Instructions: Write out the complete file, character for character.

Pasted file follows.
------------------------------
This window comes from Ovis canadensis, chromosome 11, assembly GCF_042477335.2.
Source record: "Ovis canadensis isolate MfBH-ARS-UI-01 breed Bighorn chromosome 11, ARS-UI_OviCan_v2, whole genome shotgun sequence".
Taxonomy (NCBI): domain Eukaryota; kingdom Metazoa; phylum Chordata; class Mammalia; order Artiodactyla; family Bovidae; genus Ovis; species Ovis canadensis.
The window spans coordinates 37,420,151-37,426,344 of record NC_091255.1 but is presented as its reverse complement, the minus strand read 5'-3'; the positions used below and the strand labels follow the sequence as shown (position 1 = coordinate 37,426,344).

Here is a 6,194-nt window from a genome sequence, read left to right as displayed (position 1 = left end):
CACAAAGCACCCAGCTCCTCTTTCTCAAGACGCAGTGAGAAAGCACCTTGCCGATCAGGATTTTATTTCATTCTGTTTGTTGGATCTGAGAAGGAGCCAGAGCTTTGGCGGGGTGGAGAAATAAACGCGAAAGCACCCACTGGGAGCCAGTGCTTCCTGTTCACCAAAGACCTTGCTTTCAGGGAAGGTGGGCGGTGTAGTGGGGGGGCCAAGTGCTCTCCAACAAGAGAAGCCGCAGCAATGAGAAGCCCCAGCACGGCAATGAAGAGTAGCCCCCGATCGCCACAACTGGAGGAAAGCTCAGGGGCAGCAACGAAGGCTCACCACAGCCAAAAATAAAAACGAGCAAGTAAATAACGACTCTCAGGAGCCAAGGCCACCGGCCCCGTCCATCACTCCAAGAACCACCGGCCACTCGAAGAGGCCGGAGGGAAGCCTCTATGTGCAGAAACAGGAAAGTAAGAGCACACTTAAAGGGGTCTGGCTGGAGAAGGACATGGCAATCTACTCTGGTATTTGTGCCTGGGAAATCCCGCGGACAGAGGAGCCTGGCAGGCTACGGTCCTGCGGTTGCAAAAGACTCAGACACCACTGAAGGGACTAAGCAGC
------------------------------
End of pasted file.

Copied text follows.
This window comes from Ovis canadensis, chromosome 11, assembly GCF_042477335.2.
Source record: "Ovis canadensis isolate MfBH-ARS-UI-01 breed Bighorn chromosome 11, ARS-UI_OviCan_v2, whole genome shotgun sequence".
Taxonomy (NCBI): domain Eukaryota; kingdom Metazoa; phylum Chordata; class Mammalia; order Artiodactyla; family Bovidae; genus Ovis; species Ovis canadensis.
The window spans coordinates 37,420,151-37,426,344 of record NC_091255.1 but is presented as its reverse complement, the minus strand read 5'-3'; the positions used below and the strand labels follow the sequence as shown (position 1 = coordinate 37,426,344).

Here is a 6,194-nt window from a genome sequence, read left to right as displayed (position 1 = left end):
CACAAAGCACCCAGCTCCTCTTTCTCAAGACGCAGTGAGAAAGCACCTTGCCGATCAGGATTTTATTTCATTCTGTTTGTTGGATCTGAGAAGGAGCCAGAGCTTTGGCGGGGTGGAGAAATAAACGCGAAAGCACCCACTGGGAGCCAGTGCTTCCTGTTCACCAAAGACCTTGCTTTCAGGGAAGGTGGGCGGTGTAGTGGGGGGGCCAAGTGCTCTCCAACAAGAGAAGCCGCAGCAATGAGAAGCCCCAGCACGGCAATGAAGAGTAGCCCCCGATCGCCACAACTGGAGGAAAGCTCAGGGGCAGCAACGAAGGCTCACCACAGCCAAAAATAAAAACGAGCAAGTAAATAACGACTCTCAGGAGCCAAGGCCACCGGCCCCGTCCATCACTCCAAGAACCACCGGCCACTCGAAGAGGCCGGAGGGAAGCCTCTATGTGCAGAAACAGGAAAGTAAGAGCACACTTAAAGGGGTCTGGCTGGAGAAGGACATGGCAATCTACTCTGGTATTTGTGCCTGGGAAATCCCGCGGACAGAGGAGCCTGGCAGGCTACGGTCCTGCGGTTGCAAAAGACTCAGACACCACTGAAGGGACTAAGCAGC